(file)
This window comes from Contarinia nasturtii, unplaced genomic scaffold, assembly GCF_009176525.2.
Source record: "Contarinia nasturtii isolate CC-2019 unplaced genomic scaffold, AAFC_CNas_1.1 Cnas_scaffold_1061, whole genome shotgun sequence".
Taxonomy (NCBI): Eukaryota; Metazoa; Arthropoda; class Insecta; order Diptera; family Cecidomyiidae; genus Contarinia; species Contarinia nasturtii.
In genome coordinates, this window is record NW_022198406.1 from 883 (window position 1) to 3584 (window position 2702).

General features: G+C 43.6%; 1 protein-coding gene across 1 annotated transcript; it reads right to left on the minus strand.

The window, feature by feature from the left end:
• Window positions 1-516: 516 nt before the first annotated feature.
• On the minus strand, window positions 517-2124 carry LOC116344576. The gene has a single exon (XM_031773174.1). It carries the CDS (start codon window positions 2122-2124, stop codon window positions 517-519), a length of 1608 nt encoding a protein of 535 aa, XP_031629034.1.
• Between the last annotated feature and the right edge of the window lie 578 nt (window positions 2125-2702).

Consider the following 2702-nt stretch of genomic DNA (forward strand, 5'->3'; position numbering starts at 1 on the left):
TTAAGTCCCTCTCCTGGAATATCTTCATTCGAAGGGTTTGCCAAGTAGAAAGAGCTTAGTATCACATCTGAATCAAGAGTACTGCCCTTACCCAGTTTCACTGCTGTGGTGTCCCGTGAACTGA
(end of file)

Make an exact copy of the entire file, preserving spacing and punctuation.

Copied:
This window comes from Contarinia nasturtii, unplaced genomic scaffold, assembly GCF_009176525.2.
Source record: "Contarinia nasturtii isolate CC-2019 unplaced genomic scaffold, AAFC_CNas_1.1 Cnas_scaffold_1061, whole genome shotgun sequence".
Taxonomy (NCBI): Eukaryota; Metazoa; Arthropoda; class Insecta; order Diptera; family Cecidomyiidae; genus Contarinia; species Contarinia nasturtii.
In genome coordinates, this window is record NW_022198406.1 from 883 (window position 1) to 3584 (window position 2702).

General features: G+C 43.6%; 1 protein-coding gene across 1 annotated transcript; it reads right to left on the minus strand.

The window, feature by feature from the left end:
• Window positions 1-516: 516 nt before the first annotated feature.
• On the minus strand, window positions 517-2124 carry LOC116344576. The gene has a single exon (XM_031773174.1). It carries the CDS (start codon window positions 2122-2124, stop codon window positions 517-519), a length of 1608 nt encoding a protein of 535 aa, XP_031629034.1.
• Between the last annotated feature and the right edge of the window lie 578 nt (window positions 2125-2702).

Consider the following 2702-nt stretch of genomic DNA (forward strand, 5'->3'; position numbering starts at 1 on the left):
TTAAGTCCCTCTCCTGGAATATCTTCATTCGAAGGGTTTGCCAAGTAGAAAGAGCTTAGTATCACATCTGAATCAAGAGTACTGCCCTTACCCAGTTTCACTGCTGTGGTGTCCCGTGAACTGA